Vibrational spectroscopic studies of matrix isolated molecules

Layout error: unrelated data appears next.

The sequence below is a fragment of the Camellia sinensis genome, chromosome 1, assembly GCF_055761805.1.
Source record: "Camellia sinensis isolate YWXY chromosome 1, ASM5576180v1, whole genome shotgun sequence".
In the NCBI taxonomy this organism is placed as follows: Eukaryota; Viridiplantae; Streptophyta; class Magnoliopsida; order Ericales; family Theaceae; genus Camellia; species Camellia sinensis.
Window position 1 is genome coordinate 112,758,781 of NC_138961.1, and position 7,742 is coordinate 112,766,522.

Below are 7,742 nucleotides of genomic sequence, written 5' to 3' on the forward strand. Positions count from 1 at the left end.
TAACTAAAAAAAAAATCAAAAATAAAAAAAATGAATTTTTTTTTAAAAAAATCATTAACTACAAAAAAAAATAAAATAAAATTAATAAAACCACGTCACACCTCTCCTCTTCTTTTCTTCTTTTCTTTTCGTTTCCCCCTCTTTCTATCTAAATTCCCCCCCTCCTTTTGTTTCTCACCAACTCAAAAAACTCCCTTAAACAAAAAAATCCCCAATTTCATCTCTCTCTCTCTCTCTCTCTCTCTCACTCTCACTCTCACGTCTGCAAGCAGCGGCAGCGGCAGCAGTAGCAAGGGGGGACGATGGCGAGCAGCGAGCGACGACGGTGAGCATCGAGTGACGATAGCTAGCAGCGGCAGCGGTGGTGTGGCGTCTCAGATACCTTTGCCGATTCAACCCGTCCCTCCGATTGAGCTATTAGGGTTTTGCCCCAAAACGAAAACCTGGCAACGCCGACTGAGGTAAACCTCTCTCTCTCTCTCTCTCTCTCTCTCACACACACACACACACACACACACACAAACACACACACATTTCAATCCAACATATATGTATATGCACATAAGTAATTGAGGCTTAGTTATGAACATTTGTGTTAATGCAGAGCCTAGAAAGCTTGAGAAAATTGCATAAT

The Raman spectrum of polycrystalline or matrix-isolated S2N2 shows three bands attributable to its Raman active fundamentals, including two in close proximity; the possibility of Fermi resonance is discounted. The infrared spectrum.of polycrystalline S2N2 shows five bands, including three attributable to the infrared active fundamentals, while the others are associated with some intermediate species in the polymerisation of S2N2. The vibrational spectra of matrix-isolated S4N4 are consistent with previous observations in the solid state and in solution, also with the established cage structure of the molecule. The stretching force constants of S2N2 and S4N4, lower than those predicted on the basis of observations on acyclic S-N molecules, are correlated with the strain in the molecules and their associated thermodynamic instability. The interaction force constants indicate delocalised π-bonding, apparently more extensive in S2N2. Substantial cross-ring S-S bonding is evident in S4N4; S-S interactions in S2N2 are apparently non-bonded and repulsive in nature. The infrared spectrum of matrix-isolated Cr0C13 contains bands attributable to the fundamentals of this molecule, along with several indicating the presence of Cr02C12 and possibly other related molecules. The Raman spectrum shows just three strong bands, all below 250 cm-1, assumed to arise from the deformation fundamentals of Cr0C13; the form of the spectrum is attributed to absorption or fluorescence. The force constants derived for Cr0C13 correspond closely to their counterparts in V0C13 and Cr02C12, suggesting similar force fields in the three molecules. The infrared spectrum of the volatile products of the reaction between PC13 and NaN3 indicates the presence of several molecules, possibly including C12PN3 and oligomers of C12 P = N, although no definite conclusions are drawn. Spectroscopic evidence also suggests that the reaction between (CH3)2PC1 and NaN3 yields (CH3)2PN3 as a major product, although observations such as the effect of ultraviolet photolysis remain unexplained.